Foodservice Equipment Reports

How You Can Help Operators

Our friend Doug Fryett, one of the leading consultants in our world, said some very smart things in Minneapolis in March, at the worldwide meeting of the Foodservice Consultants Society Int'l. I liked his comments so much, I borrowed them for a presentation I made to the Excell Dealer Buying Network meeting in April. While Doug originally addressed his remarks to consultants, they apply to most of the recipients of this magazine, including those in equipment and supplies specifying and purchasing roles at operator organizations.

Fryett's simple but cogent ideas are that the role of an E&S specifier or specialist is to take care of the operators and their needs. And one way to think of that is to focus on helping them take care of their patrons.

    • New technologies. There are many of them and their benefits to an operator need to be detailed.
    • Overhead costs. Everyone in this environment is looking to cut overhead costs.
    • Food safety. There's nothing more critical in a foodservice operation than ways and tools to promote food safety.
    • Sustainability issues. All the techniques and technologies around this broad concept are pertinent: energy and water efficiencies, sustainable materials and building practices, waste management and minimization.
    • Food and flavor trends. It's always all about the food, and the menu always dictates equipment selection.
    • Work-flow optimization. Labor is the single largest cost for most foodservice operators.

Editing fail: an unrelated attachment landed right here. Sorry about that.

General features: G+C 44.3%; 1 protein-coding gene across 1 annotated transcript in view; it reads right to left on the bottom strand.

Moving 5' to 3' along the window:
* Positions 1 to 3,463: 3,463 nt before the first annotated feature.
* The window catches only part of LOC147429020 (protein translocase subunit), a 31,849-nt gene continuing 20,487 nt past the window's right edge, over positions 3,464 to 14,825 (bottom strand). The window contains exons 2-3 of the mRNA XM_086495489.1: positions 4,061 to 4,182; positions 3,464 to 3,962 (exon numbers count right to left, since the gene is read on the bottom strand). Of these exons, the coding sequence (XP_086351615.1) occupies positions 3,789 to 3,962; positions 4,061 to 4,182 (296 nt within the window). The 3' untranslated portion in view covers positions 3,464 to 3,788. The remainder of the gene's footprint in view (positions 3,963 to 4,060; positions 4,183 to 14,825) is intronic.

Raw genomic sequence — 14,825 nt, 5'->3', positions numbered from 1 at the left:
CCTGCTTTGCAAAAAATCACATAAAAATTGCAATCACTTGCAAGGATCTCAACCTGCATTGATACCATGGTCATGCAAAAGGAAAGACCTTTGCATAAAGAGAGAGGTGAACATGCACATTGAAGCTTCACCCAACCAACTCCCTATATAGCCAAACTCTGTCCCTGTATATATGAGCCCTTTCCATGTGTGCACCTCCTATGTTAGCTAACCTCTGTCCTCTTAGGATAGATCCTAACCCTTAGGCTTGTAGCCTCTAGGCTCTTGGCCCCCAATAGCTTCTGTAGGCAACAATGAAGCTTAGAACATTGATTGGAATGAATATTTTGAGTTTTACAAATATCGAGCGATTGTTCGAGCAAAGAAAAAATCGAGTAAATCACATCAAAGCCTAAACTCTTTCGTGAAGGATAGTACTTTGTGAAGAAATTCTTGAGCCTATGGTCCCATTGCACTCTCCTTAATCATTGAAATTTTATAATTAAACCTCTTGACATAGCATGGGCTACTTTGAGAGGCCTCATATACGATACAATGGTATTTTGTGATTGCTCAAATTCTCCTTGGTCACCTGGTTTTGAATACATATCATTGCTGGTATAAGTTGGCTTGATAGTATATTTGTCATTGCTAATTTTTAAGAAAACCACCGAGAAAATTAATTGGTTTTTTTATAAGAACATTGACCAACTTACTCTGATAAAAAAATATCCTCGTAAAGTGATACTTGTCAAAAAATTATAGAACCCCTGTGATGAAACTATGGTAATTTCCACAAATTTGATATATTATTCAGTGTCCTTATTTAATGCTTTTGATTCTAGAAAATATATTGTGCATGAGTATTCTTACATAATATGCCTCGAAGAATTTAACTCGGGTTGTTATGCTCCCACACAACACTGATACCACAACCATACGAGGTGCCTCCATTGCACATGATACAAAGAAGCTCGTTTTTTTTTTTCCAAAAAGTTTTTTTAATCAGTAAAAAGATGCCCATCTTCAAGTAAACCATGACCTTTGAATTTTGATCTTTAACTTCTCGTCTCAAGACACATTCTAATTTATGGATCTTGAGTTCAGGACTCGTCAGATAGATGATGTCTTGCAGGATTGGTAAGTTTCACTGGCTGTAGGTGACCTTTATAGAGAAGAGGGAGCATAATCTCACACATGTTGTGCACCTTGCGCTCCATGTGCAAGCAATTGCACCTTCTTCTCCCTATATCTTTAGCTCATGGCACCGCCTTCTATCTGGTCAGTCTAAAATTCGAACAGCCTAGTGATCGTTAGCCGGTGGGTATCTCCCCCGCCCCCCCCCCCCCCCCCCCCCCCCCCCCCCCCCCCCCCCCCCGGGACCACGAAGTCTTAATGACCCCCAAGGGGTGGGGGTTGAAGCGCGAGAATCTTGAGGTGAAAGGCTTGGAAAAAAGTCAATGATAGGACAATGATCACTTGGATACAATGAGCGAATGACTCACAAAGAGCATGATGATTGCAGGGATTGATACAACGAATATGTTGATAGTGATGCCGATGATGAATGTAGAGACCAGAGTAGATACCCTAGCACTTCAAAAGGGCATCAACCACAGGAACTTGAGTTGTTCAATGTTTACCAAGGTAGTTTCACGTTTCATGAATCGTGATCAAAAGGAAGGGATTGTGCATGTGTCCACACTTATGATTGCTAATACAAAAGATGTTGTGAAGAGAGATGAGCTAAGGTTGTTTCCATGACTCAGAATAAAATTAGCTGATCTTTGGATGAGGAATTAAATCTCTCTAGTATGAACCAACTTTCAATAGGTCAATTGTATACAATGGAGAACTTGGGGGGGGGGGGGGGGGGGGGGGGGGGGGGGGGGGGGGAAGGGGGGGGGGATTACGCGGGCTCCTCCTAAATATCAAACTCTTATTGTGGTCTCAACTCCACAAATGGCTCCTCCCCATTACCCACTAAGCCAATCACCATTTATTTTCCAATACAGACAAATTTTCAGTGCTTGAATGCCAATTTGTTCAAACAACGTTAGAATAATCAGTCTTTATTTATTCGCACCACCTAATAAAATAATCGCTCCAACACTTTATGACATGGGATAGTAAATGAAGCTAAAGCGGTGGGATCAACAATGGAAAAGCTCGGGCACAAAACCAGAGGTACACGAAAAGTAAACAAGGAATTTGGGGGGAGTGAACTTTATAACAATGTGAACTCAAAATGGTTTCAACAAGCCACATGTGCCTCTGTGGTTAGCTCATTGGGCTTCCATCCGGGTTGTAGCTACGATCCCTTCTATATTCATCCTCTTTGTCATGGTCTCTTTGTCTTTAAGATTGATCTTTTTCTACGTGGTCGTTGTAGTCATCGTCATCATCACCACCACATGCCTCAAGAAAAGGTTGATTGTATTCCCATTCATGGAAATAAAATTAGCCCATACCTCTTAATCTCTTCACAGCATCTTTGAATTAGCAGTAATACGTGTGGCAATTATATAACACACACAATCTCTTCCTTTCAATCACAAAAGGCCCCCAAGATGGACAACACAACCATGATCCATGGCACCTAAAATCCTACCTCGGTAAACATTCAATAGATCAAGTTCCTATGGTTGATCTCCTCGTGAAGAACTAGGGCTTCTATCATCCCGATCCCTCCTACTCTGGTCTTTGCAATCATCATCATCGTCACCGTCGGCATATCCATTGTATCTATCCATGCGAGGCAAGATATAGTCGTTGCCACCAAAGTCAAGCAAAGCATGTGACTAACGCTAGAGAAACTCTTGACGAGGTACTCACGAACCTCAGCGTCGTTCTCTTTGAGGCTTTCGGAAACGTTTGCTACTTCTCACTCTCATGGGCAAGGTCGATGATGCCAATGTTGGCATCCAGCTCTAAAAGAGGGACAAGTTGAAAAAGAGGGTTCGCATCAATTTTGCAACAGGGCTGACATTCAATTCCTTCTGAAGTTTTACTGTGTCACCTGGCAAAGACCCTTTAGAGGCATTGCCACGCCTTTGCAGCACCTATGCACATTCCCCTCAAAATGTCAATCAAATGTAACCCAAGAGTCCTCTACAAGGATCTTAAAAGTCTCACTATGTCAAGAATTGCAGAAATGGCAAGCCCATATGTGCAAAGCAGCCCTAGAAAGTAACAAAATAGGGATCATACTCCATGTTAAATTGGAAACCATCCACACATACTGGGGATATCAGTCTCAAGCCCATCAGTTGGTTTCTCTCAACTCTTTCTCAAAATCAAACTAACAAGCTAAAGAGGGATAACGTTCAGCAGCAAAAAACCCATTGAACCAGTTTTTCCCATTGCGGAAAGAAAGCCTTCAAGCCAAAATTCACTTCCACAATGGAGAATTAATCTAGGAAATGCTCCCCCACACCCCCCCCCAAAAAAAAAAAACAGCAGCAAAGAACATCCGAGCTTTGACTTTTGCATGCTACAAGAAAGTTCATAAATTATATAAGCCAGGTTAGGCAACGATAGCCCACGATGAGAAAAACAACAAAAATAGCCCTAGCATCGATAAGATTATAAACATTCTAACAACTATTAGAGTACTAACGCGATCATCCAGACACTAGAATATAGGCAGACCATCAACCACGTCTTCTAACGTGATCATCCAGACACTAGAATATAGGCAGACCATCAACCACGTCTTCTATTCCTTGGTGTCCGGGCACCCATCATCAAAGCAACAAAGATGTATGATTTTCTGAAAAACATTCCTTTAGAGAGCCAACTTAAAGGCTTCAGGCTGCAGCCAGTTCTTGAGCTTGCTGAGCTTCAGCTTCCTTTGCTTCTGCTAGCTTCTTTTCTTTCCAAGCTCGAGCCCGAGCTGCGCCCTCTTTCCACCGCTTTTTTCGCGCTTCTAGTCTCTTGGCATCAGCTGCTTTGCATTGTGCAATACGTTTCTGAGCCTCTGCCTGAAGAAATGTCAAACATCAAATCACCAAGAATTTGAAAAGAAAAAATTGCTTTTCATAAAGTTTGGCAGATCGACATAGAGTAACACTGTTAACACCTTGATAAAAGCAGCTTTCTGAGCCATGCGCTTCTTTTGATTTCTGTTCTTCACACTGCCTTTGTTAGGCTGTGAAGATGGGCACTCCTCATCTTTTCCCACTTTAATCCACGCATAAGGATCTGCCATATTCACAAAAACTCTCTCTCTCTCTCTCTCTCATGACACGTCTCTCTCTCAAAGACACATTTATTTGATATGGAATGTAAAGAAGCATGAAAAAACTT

• Worker productivity. Productivity goes hand-in-hand with flow optimization but also includes other labor-saving techniques and tools.
    • Worker-friendly environments. Kitchens can be brutal places to work. Making them less hostile can improve productivity and reduce turnover.
    • Regulations, standards and codes.The specialist should help the operator with the rules and the reasons behind the regulations and codes.

All these suggestions are derived from operator needs and the needs and demands of their customers and patrons. You'll notice nowhere does Fryett mention kitchen or front-of-the-house design or equipment and supplies selection. Nor does he mention price. That's because these E&S stock-in-trade activities will naturally flow from helping the operator with the needs outlined above.

If one takes care of operator needs and helps them better serve their guests, success will also flow naturally.

Robin Ashton
Robin Ashton

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